Manasija

Manasija monastery is situated by the Resava brook, close to Despotovac, and is one of the last monuments to Serbian mediaeval culture. The church was raised by Despot Stefan Lazarević, son of Prince Lazar Hrebeljanović. The construction of the church, an extravagant fortification and large refectory took from 1406 to 1418.

The impressive walls with 11 towers, surrounded by a trench, would at that time have been a modern system for the defence of the monastery. The most dominant and most imposing tower – the keep – is known as Despotova Kula (Despot’s Tower). The castle was entered via a large gate on the western side.

The Church of the Holy Trinity is considered a prime example of Morava architecture. A particular rarity in Serbian mediaeval architecture is the mosaic floor.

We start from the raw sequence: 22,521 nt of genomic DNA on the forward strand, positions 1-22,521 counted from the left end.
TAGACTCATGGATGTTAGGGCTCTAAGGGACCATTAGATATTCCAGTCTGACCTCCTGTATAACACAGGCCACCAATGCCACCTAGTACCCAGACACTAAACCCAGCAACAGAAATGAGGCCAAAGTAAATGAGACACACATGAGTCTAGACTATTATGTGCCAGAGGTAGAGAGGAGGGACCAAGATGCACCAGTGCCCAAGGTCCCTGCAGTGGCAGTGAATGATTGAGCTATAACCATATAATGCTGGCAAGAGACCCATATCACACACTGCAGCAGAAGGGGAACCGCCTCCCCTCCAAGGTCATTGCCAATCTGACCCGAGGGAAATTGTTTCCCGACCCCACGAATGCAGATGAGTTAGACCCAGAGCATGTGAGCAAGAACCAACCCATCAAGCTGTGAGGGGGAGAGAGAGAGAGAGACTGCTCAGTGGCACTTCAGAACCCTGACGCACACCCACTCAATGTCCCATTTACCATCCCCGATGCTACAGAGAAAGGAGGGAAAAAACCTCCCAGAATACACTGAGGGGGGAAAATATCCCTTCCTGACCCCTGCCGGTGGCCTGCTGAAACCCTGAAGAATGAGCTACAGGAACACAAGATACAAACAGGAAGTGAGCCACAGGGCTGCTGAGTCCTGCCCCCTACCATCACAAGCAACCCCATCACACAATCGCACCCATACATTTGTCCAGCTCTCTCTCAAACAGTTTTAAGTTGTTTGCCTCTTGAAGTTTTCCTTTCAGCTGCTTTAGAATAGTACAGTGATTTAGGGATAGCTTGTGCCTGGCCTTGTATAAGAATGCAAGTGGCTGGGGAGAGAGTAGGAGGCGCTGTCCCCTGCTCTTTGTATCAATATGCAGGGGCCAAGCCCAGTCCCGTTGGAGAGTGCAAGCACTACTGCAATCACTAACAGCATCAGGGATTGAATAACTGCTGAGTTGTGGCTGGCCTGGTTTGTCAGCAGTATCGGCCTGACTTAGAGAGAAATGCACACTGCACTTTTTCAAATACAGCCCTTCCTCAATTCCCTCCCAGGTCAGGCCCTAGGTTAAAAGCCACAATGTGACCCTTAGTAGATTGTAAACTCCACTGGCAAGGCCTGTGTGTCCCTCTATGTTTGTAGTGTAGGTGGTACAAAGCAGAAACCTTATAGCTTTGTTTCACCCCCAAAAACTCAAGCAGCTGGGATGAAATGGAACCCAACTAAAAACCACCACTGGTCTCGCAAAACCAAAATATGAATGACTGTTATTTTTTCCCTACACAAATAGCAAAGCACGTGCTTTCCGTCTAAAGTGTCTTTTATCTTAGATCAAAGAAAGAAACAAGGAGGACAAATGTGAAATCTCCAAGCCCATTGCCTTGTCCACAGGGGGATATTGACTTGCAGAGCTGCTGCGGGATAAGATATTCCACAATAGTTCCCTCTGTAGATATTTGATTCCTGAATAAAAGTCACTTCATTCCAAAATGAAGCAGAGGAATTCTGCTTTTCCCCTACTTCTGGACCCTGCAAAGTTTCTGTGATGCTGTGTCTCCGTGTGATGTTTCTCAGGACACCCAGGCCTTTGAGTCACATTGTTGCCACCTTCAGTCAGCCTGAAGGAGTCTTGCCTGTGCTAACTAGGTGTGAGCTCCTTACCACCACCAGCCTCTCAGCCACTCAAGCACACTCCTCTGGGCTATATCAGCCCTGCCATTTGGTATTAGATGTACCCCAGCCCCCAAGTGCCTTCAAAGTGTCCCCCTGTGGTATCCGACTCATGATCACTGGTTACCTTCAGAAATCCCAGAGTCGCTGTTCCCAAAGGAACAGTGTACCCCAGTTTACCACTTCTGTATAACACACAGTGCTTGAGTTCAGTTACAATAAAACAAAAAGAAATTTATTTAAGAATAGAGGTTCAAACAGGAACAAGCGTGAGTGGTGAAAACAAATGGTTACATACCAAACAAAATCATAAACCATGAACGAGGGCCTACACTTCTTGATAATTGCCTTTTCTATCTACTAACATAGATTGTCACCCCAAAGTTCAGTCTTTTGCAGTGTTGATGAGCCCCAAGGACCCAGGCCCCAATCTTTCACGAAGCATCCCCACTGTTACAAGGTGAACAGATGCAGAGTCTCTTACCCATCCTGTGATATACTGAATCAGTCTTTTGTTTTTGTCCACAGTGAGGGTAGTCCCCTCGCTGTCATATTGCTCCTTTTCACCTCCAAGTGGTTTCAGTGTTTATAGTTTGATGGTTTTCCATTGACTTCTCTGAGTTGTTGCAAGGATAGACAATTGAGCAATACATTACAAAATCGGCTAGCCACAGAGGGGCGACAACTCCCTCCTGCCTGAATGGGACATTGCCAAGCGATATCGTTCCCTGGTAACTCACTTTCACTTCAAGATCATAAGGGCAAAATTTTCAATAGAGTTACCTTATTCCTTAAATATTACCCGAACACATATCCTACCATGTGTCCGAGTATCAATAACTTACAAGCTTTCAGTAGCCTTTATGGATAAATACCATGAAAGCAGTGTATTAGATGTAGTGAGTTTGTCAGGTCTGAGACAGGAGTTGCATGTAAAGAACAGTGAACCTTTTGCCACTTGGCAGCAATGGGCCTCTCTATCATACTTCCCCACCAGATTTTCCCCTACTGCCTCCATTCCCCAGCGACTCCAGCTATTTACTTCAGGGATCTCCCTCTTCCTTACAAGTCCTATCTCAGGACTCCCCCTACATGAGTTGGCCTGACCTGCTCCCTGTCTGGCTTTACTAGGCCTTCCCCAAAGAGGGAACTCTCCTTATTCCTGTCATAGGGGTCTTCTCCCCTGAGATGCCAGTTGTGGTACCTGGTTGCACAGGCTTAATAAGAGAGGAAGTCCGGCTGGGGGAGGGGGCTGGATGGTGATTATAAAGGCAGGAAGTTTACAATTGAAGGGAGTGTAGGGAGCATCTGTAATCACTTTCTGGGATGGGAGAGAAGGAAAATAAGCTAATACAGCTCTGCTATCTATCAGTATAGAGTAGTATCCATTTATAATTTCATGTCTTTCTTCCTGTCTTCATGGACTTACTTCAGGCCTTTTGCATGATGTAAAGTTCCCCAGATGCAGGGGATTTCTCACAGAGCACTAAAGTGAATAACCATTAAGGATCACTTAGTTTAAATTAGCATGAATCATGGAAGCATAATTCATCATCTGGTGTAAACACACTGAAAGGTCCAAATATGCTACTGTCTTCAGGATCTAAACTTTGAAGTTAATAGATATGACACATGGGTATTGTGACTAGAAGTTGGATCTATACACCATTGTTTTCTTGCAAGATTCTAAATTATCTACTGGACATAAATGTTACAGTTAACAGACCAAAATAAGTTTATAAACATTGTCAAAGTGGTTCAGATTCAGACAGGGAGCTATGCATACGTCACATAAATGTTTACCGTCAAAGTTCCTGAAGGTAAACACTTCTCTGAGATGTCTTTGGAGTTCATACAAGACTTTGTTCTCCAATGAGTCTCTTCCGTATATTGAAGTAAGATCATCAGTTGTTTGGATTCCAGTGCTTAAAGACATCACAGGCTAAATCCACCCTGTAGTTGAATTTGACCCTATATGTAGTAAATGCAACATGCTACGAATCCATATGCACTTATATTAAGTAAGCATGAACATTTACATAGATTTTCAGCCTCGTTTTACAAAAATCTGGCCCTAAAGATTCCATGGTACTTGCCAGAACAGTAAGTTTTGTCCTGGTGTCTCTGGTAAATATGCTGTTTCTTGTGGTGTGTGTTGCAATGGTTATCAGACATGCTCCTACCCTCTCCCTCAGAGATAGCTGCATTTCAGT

The frescoes in Manasija, together with those in Kalenić, are the most beautiful of the Morava properties and are considered among the best in old Serbian art in general. Besides the monumental depictions of warriors in the choir transept, especially beautiful are the prophets pictured in the dome, as well as the idealised depiction of Despot Stefan Lazarević presenting a model of the church to the Holy Trinity.

Besides monastery churches and fortifications, Manasija partially preserves the remains of the old refectory and library. The library housed a scriptorium in which numerous books were copied for church use. The so-called “Resava orthography” was greatly valued and was to influence later scribes for some time to come.